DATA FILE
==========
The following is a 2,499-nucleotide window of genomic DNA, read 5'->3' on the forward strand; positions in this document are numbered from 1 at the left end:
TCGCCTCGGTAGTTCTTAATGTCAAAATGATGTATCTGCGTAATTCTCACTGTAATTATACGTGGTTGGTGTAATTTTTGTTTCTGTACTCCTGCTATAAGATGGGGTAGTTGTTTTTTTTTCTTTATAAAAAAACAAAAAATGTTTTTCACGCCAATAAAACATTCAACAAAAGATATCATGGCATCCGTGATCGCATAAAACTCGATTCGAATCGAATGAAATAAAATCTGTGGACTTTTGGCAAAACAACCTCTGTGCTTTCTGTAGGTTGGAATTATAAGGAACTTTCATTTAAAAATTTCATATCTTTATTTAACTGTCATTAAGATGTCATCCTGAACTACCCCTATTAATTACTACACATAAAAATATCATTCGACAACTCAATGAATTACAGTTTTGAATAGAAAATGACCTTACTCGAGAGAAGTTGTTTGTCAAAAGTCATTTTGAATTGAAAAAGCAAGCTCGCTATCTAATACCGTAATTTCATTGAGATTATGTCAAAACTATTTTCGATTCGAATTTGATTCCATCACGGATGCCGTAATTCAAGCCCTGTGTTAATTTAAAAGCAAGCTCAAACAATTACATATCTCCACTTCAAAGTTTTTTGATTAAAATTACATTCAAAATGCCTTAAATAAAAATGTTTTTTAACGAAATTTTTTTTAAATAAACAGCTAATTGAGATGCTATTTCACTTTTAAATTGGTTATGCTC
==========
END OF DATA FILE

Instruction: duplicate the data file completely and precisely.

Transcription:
The following is a 2,499-nucleotide window of genomic DNA, read 5'->3' on the forward strand; positions in this document are numbered from 1 at the left end:
TCGCCTCGGTAGTTCTTAATGTCAAAATGATGTATCTGCGTAATTCTCACTGTAATTATACGTGGTTGGTGTAATTTTTGTTTCTGTACTCCTGCTATAAGATGGGGTAGTTGTTTTTTTTTCTTTATAAAAAAACAAAAAATGTTTTTCACGCCAATAAAACATTCAACAAAAGATATCATGGCATCCGTGATCGCATAAAACTCGATTCGAATCGAATGAAATAAAATCTGTGGACTTTTGGCAAAACAACCTCTGTGCTTTCTGTAGGTTGGAATTATAAGGAACTTTCATTTAAAAATTTCATATCTTTATTTAACTGTCATTAAGATGTCATCCTGAACTACCCCTATTAATTACTACACATAAAAATATCATTCGACAACTCAATGAATTACAGTTTTGAATAGAAAATGACCTTACTCGAGAGAAGTTGTTTGTCAAAAGTCATTTTGAATTGAAAAAGCAAGCTCGCTATCTAATACCGTAATTTCATTGAGATTATGTCAAAACTATTTTCGATTCGAATTTGATTCCATCACGGATGCCGTAATTCAAGCCCTGTGTTAATTTAAAAGCAAGCTCAAACAATTACATATCTCCACTTCAAAGTTTTTTGATTAAAATTACATTCAAAATGCCTTAAATAAAAATGTTTTTTAACGAAATTTTTTTTAAATAAACAGCTAATTGAGATGCTATTTCACTTTTAAATTGGTTATGCTC